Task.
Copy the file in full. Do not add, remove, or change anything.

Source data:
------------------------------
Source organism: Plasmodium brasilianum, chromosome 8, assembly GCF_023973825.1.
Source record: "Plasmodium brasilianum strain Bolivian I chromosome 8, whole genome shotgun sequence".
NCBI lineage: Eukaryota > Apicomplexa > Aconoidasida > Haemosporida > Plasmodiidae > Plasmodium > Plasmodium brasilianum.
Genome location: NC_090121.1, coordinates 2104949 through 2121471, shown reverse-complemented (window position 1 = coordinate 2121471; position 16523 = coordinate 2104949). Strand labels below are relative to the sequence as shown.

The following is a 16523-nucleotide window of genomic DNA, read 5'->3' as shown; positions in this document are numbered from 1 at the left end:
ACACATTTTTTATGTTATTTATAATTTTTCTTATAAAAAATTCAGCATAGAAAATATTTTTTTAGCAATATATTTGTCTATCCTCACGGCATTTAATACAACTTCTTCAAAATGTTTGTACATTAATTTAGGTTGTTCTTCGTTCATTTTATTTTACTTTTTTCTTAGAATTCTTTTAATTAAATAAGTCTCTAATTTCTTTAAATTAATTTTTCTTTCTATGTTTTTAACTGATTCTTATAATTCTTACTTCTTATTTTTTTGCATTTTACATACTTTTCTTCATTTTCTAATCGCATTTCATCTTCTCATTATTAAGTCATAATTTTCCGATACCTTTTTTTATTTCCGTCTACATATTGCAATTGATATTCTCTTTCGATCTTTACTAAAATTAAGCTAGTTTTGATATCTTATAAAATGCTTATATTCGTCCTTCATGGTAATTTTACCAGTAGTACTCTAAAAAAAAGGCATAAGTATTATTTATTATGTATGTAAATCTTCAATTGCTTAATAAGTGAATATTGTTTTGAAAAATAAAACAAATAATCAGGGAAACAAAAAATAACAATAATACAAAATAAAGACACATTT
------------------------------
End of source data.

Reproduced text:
Source organism: Plasmodium brasilianum, chromosome 8, assembly GCF_023973825.1.
Source record: "Plasmodium brasilianum strain Bolivian I chromosome 8, whole genome shotgun sequence".
NCBI lineage: Eukaryota > Apicomplexa > Aconoidasida > Haemosporida > Plasmodiidae > Plasmodium > Plasmodium brasilianum.
Genome location: NC_090121.1, coordinates 2104949 through 2121471, shown reverse-complemented (window position 1 = coordinate 2121471; position 16523 = coordinate 2104949). Strand labels below are relative to the sequence as shown.

The following is a 16523-nucleotide window of genomic DNA, read 5'->3' as shown; positions in this document are numbered from 1 at the left end:
ACACATTTTTTATGTTATTTATAATTTTTCTTATAAAAAATTCAGCATAGAAAATATTTTTTTAGCAATATATTTGTCTATCCTCACGGCATTTAATACAACTTCTTCAAAATGTTTGTACATTAATTTAGGTTGTTCTTCGTTCATTTTATTTTACTTTTTTCTTAGAATTCTTTTAATTAAATAAGTCTCTAATTTCTTTAAATTAATTTTTCTTTCTATGTTTTTAACTGATTCTTATAATTCTTACTTCTTATTTTTTTGCATTTTACATACTTTTCTTCATTTTCTAATCGCATTTCATCTTCTCATTATTAAGTCATAATTTTCCGATACCTTTTTTTATTTCCGTCTACATATTGCAATTGATATTCTCTTTCGATCTTTACTAAAATTAAGCTAGTTTTGATATCTTATAAAATGCTTATATTCGTCCTTCATGGTAATTTTACCAGTAGTACTCTAAAAAAAAGGCATAAGTATTATTTATTATGTATGTAAATCTTCAATTGCTTAATAAGTGAATATTGTTTTGAAAAATAAAACAAATAATCAGGGAAACAAAAAATAACAATAATACAAAATAAAGACACATTT